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But Trump instituted a new rule, barring those on the list from using the club. “As the owner of the club, I do not want them to utilize the club nor do I want their dues,” he wrote in a letter to members.
Then, a few months later, he began charging them dues anyway — even though, as his son Eric testified, paying with no access to the club “would violate a fundamental rule of life,” the judge noted.
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Marra found that the golf course had effectively revoked the membership of those on the resignation list but had failed to return deposits that ranged from $35,000 to $210,000. He ordered the club to return $4,849,000 in deposits, plus $925,010 in interest.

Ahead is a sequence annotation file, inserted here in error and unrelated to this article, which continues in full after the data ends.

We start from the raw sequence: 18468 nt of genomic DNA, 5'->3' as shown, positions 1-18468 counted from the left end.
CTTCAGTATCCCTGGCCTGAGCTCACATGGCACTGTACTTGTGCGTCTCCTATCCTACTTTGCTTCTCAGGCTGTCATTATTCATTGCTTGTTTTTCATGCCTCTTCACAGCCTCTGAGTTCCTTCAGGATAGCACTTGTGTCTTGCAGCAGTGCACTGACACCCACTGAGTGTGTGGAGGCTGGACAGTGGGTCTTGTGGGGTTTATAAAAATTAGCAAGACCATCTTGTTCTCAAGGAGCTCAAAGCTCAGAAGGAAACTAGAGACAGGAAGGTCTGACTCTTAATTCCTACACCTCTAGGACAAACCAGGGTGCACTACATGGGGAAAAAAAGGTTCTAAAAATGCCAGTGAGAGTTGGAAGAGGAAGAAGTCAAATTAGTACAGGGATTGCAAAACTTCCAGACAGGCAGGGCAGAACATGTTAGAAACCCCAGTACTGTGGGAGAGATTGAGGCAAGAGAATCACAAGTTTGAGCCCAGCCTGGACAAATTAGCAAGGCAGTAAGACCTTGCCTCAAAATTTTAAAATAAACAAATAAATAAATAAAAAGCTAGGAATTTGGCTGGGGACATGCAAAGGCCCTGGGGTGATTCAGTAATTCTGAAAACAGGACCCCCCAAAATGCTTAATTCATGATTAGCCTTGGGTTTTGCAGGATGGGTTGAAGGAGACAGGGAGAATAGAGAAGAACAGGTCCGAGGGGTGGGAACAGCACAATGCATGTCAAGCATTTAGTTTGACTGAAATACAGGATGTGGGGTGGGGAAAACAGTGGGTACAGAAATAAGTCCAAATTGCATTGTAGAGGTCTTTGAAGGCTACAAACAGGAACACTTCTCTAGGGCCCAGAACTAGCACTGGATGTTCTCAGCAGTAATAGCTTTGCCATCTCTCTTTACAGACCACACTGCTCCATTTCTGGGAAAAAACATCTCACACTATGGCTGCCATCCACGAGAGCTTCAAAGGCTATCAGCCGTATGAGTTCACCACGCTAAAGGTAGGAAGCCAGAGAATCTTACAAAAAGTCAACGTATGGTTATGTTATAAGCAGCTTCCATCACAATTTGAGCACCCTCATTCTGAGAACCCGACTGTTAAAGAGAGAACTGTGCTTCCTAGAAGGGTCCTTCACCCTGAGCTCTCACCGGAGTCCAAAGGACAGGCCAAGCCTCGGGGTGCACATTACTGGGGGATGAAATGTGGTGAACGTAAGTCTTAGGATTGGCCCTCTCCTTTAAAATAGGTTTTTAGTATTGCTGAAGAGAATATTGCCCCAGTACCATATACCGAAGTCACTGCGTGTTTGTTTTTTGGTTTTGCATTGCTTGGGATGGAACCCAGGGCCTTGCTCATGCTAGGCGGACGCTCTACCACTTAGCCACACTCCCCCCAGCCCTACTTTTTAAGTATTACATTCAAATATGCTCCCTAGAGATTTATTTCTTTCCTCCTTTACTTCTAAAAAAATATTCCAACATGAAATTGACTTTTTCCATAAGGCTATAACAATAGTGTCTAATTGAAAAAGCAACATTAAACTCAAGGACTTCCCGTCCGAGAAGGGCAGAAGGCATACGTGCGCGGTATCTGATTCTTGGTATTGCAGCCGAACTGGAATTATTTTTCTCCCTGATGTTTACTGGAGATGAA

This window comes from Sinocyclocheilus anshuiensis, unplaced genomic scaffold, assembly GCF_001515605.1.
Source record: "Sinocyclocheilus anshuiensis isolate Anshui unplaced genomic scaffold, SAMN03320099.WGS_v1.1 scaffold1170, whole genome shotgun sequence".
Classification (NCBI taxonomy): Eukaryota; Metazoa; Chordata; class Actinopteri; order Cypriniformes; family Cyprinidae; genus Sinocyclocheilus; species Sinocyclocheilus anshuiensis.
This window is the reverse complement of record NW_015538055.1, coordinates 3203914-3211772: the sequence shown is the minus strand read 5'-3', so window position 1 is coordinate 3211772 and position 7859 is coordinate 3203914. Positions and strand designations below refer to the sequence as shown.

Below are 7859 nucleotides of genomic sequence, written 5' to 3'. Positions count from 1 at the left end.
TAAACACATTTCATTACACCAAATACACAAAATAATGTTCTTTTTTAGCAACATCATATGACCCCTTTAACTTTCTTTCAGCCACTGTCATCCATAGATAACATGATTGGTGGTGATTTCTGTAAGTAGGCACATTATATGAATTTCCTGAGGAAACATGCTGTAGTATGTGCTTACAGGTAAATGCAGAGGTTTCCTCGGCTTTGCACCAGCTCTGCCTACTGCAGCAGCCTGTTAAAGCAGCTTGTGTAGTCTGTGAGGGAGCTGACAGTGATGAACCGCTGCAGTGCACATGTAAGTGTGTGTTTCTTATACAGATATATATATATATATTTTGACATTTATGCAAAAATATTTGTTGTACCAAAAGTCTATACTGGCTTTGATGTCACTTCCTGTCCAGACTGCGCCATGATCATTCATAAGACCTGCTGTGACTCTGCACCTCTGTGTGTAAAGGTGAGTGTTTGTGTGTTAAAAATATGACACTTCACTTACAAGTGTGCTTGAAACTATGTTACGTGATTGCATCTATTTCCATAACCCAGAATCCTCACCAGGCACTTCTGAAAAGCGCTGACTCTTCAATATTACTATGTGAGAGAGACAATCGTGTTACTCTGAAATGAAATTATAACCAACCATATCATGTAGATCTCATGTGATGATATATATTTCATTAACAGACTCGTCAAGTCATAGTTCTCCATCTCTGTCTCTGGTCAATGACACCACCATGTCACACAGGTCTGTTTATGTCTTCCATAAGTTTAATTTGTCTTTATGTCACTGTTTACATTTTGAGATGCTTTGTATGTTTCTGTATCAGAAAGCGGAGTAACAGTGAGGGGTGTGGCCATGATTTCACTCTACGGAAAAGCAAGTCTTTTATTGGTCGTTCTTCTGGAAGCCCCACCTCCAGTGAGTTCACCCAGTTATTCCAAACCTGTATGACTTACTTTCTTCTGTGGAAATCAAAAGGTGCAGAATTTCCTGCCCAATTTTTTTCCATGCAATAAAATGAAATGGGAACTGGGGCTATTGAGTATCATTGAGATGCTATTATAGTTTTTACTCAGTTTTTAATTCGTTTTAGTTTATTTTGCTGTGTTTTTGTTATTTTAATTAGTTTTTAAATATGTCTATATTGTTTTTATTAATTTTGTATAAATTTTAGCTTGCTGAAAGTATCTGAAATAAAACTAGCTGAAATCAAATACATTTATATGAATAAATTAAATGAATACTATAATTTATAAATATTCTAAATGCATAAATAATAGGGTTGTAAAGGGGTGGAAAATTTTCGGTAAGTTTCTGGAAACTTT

The Trump Organization intends to appeal.
“The plaintiffs were all members under Ritz-Carlton who resigned before Trump purchased the Club. At the time Trump purchased the Club, it was suffering financially, making it unlikely that these members would ever get back their deposits,” it said in a statement.
“At trial, we presented overwhelming evidence that the plaintiffs’ memberships were never recalled and that the plaintiffs had waived this argument during the course of the litigation. For these reasons and more, we will be filing an appeal.”